Here’s a look at McCall’s Courrèges-look patterns. McCall’s 7884 includes a sleeveless dress with low-slung, drawstring belt and an ultra-mod poncho with separate hood (available in the shop):
In addition to a U-neck jumper and pleated skirt, McCall’s 7903 also includes a blouse with optional trompe-l’oeil collar and cuffs (available in the shop):
McCall’s 7914 is a pattern for a dress or jumper, blouse, and skirt. The jumper’s welt seams could be topstitched in contrasting thread to match the blouse::
McCall’s 7918 is a dress with optional collar and sleeves cut in one with the yoke. Skinny belt included in the pattern:
McCall’s 7923, the dress from the Seventeen cover and the Crompton Corduroy ad, could be made sleeveless, as a jumper, and came with a blouse with zippers at the sleeves and back. The pattern also included the low-slung skinny belt and carriers (
available in the shop):
Perhaps the rarest of these patterns, McCall’s 7932 is a short-sleeved top and skirt ensemble:
McCall’s 7936 is a short-sleeved blouse and skirt suit with Courrèges’ characteristic, stand-away collar (available
in 2 sizes in the shop):
McCall’s Courrèges-look double-breasted coat, McCall’s 7938, has welt pocket flaps and a martingale and loose panel in back, with all edges accented by contrast binding. The pattern also includes a skirt suit and blouse (
available in 2 sizes in the shop):
Finally, McCall’s 7940 is a pattern for a high-waisted dress or jumper, short-sleeved blouse, and double-breasted jacket with standing collar (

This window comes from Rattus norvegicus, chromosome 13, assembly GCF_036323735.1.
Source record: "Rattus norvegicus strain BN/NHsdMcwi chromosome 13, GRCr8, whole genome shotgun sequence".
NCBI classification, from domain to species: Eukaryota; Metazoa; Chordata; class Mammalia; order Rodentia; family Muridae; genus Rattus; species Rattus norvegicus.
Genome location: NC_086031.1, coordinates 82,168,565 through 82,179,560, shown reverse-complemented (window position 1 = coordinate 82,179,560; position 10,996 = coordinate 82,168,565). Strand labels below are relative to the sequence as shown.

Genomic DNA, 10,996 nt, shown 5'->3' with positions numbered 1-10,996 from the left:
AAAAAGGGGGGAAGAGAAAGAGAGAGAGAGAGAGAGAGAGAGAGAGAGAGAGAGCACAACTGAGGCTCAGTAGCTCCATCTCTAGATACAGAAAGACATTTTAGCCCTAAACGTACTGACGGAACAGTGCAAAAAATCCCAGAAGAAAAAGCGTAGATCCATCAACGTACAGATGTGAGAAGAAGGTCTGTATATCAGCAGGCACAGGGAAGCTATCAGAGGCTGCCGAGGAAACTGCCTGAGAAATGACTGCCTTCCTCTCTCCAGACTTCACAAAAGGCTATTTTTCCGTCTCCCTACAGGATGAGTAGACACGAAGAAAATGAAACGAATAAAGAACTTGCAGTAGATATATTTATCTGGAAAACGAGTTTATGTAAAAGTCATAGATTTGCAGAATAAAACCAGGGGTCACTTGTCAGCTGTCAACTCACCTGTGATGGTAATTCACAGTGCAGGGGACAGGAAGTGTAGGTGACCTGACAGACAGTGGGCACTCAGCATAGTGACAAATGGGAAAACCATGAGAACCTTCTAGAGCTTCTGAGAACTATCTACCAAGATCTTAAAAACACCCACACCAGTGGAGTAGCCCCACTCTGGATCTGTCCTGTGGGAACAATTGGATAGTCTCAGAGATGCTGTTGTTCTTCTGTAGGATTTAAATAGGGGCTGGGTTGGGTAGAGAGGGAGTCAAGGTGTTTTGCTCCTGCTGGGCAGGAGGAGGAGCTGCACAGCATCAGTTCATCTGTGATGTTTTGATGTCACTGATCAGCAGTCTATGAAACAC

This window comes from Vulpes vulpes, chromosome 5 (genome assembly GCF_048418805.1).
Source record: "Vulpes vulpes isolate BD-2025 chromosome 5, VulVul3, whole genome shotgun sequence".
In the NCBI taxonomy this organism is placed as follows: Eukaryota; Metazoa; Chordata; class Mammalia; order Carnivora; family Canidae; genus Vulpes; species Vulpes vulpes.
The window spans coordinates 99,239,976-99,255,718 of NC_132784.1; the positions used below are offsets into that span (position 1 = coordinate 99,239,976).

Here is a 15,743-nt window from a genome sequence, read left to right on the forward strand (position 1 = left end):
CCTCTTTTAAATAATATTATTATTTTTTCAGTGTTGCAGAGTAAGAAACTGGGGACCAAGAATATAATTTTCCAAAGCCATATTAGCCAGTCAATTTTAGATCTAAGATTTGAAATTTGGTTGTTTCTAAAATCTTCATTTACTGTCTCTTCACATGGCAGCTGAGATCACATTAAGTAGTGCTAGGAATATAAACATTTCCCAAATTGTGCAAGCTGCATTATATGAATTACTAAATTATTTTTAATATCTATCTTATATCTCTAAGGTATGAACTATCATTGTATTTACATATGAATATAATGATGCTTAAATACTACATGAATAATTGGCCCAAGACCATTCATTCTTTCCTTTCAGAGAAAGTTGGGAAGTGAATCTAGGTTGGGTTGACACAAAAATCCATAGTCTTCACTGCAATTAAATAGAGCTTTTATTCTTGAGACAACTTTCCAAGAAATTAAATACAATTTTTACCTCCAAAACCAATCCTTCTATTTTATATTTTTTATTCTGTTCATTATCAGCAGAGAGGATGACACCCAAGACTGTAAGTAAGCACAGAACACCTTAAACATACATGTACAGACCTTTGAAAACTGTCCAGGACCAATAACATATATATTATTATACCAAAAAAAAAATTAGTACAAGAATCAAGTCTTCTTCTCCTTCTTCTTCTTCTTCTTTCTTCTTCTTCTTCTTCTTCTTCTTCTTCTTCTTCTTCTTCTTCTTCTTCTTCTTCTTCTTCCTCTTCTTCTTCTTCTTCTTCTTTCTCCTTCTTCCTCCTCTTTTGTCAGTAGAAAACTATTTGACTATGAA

available in the shop):
André Courrèges’ futuristic style, high hemlines, and fresh trouser looks had made him a hit with the youthquake set. In a nod to this market, the illustrations show kitten heels and go-go boots, and the three patterns shown in Seventeen magazine have the text, “SEVENTEEN says: ‘It’s Young Fashion!'” Most of the Courrèges-look patterns were available in teen and junior sizes; one (M7923) was not available in misses’ sizes at all. (Of the two patterns in misses’ sizes only, M7938 and M7940, the former was featured in McCall’s magazine, though I’m not sure which issue.) It’s surprising that the patterns include no pantsuits: Courrèges was a great proponent of pants for the woman of the future.
I’ll close with some William Klein photos of Courrèges for Vogue magazine (visit Youthquakers for the full editorial):
* Dacron was known by the name Terylene in the U.K.
November 29, 2015 § 5 Comments
During his early period as a fashion photographer, Richard Avedon (1923-2004) did some work for Simplicity, including the Fall-Winter 1950 issue of Simplicity Pattern Book:
The suit is Simplicity 3310, made in Botany flannels and worn with “[m]atching hat designed for Simplicity by Sally Victor,” Simplicity 3322.
Inside, the hat is shown photographed by Halley Erskine:
The back cover is a Botany ad, apparently from the same Avedon photo shoot:
I have a Canadian copy of Simplicity 3322 in the shop, printed with a special Chatelaine magazine logo:
For more on Sally Victor see my Mad Men-era millinery post.